Sweep Up the Stars

Sweep Up The Stars charts the bittersweet journey of Bill/William, who is determined to become a writer when, at the age of eight, his older self appears to him through the power of time travel.

The performances are strong, with simple costume elements effectively indicating character doubling

In this whimsical two-hander written by Patrick Robertson, the story unfolds outside the rules of time as young Bill begins writing what he is certain will be a masterpiece. He has this certainty because future William has published a book entitled Sweep Up The Stars. William won’t tell Bill what it is about, because that would be cheating – other than to say it’s not the science fiction young Bill loves. He won’t tell Bill much, in fact, other than a few clues here and there, leaving Bill to discover his way himself.

I enjoyed the clever beginning where the fourth wall is broken through direct address by the performers, who also call on some audience members to briefly play the roles of Bill/William’s parents. This is skilfully done, with young Bill proffering helpful prompts for the audience members to respond to William’s expository questions and it succeeds in pulling the audience into the story.

A central theme of the play is the fictions we tell ourselves. It asks what the reward of literary greatness is – and its price. The performances are strong, with simple costume elements effectively indicating character doubling, and the use of props – some of which aren’t strictly necessary.

There are times when the staging becomes static, and the scenes between Bill and his father would benefit from a greater change in rhythm. In the later parts of the play, I felt the dialogue was overwritten. A cute remark from William referring to his authorial tendency to pen 7-page treatises on moral subjectivity did short-circuit my concern in part, but while this lyrical waxing does indeed characterise him, there is room for further tightening in the script.

Ultimately though, there is much to like about this quirky, philosophical journey through the life of one man, and the book of his life.

Reviews by Emma Gibson

theSpace @ Venue45

Love and Information by Caryl Churchill

C venues - C nova


theSpace on the Mile

The Beanfield

Pleasance Dome

The Hampstead Murder Mystery!

theSpace on the Mile

Marching for Necie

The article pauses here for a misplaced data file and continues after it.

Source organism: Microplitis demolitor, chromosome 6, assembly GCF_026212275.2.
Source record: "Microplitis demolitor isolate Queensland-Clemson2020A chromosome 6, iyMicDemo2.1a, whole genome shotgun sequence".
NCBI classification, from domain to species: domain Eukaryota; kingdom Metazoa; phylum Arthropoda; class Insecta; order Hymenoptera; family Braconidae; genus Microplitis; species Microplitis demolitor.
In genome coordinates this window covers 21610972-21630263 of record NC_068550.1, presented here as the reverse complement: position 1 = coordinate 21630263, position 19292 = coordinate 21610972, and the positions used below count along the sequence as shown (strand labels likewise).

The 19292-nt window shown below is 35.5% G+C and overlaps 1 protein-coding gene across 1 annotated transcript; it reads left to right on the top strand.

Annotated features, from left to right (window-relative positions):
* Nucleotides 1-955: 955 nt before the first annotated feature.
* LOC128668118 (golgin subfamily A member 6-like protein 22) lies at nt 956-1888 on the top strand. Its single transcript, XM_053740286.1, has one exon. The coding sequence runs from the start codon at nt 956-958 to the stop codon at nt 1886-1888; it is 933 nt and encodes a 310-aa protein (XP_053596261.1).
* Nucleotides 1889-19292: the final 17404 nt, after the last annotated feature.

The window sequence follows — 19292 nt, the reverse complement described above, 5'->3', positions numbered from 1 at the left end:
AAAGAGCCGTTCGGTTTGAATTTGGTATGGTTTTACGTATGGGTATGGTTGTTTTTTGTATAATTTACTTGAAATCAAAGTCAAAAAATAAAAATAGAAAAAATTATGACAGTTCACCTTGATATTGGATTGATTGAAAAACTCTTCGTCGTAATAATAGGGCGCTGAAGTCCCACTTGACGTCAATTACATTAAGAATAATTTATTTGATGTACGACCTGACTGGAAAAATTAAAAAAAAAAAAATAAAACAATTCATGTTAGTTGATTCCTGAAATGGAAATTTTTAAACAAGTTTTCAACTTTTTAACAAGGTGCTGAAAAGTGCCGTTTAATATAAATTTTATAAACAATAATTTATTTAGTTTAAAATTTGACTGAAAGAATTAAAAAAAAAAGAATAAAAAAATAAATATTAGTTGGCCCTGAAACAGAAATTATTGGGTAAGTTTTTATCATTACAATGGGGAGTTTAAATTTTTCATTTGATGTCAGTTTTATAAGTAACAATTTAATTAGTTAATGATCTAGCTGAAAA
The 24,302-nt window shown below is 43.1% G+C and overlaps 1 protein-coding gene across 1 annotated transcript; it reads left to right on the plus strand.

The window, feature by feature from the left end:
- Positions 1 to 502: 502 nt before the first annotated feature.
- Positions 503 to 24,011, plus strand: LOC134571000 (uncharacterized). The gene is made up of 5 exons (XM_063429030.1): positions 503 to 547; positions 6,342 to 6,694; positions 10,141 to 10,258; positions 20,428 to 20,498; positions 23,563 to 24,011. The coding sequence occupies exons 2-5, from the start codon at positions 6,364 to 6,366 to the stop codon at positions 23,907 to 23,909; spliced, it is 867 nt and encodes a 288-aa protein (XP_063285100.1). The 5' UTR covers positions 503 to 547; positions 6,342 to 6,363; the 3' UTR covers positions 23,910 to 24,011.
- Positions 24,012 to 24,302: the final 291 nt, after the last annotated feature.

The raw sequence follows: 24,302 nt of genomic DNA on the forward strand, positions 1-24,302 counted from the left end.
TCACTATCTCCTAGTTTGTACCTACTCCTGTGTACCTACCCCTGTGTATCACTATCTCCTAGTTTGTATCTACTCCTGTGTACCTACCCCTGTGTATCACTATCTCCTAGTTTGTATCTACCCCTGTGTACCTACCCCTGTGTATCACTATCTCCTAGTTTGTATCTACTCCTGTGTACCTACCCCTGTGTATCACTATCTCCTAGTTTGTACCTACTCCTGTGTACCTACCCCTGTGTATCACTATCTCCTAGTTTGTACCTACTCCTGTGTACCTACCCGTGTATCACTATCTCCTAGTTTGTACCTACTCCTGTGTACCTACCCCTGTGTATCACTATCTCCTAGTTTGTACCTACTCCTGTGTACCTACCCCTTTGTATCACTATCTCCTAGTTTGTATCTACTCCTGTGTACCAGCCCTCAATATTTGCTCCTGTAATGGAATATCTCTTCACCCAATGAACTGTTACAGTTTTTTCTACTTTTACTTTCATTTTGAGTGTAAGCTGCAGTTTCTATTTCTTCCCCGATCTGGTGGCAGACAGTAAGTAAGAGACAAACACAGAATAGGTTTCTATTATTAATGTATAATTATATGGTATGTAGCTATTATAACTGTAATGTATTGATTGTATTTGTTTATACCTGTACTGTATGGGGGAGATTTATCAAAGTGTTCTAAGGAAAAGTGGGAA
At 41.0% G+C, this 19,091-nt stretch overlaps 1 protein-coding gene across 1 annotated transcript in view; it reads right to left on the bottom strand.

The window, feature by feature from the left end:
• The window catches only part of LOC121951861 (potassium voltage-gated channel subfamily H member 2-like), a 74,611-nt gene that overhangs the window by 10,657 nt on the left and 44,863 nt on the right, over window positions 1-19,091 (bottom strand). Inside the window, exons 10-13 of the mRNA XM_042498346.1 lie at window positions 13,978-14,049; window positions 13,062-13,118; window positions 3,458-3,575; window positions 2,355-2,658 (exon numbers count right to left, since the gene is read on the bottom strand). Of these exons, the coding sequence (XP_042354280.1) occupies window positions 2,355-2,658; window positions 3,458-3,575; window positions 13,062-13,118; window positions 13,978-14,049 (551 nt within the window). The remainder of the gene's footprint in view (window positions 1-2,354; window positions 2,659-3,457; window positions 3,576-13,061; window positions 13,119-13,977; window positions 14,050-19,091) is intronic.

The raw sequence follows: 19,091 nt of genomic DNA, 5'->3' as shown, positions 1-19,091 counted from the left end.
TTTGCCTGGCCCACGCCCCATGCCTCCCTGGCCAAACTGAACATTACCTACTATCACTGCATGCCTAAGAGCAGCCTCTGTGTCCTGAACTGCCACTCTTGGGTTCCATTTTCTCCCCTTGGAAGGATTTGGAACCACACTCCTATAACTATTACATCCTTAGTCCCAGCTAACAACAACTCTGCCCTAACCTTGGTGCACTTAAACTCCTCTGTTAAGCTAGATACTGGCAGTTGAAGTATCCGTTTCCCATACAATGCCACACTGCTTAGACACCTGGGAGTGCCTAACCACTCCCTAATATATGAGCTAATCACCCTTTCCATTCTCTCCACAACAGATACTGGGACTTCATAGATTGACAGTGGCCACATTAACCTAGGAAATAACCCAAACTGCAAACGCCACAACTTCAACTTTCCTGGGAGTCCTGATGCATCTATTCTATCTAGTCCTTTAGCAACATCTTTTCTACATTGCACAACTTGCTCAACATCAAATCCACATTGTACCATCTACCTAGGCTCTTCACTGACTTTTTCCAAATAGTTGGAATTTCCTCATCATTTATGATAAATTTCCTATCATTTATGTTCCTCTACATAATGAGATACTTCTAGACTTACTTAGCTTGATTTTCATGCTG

Paradise in The Vault

Women of the Mourning Fields


Since you’re here…

… we have a small favour to ask. We don't want your money to support a hack's bar bill at Abattoir, but if you have a pound or two spare, we really encourage you to support a good cause. If this review has either helped you discover a gem or avoid a turkey, consider doing some good that will really make a difference.

You can donate to the charity of your choice, but if you're looking for inspiration, there are three charities we really like.

Mama Biashara
Kate Copstick’s charity, Mama Biashara, works with the poorest and most marginalised people in Kenya. They give grants to set up small, sustainable businesses that bring financial independence and security. That five quid you spend on a large glass of House White? They can save someone’s life with that. And the money for a pair of Air Jordans? Will take four women and their fifteen children away from a man who is raping them and into a new life with a moneymaking business for Mum and happiness for the kids.
Donate to Mama Biashara now

Theatre MAD
The Make A Difference Trust fights HIV & AIDS one stage at a time. Their UK and International grant-making strategy is based on five criteria that raise awareness, educate, and provide care and support for the most vulnerable in society. A host of fundraising events, including Bucket Collections, Late Night Cabarets, West End Eurovision, West End Bares and A West End Christmas continue to raise funds for projects both in the UK and Sub-Saharan Africa.
Donate to Theatre MAD now

Acting For Others
Acting for Others provides financial and emotional support to all theatre workers in times of need through the 14 member charities. During the COVID-19 crisis Acting for Others have raised over £600,000 to support theatre workers affected by the pandemic.
Donate to Acting For Others now



The Blurb

Bill's going to be a famous author when he grows up. How does he know? Because he's met William, his future self. Bill has other plans, but William is determined to see him succeed ... whatever the cost. From the writer/director of Recursion. ‘Quiet brilliance ... a must-see’ **** (ThreeWeeks). ‘Recursion defines Fringe theatre’ ***** (BritishTheatreGuide.info).

Most Popular See More


From £29.00

More Info

Find Tickets

Everybody's Talking About Jamie

From £24.00

More Info

Find Tickets

Mamma Mia!

From £18.00

More Info

Find Tickets

Come From Away

From £25.00

More Info

Find Tickets

Joseph and the Amazing Technicolor Dreamcoat

From £13.00

More Info

Find Tickets

Matilda the Musical

From £25.00

More Info

Find Tickets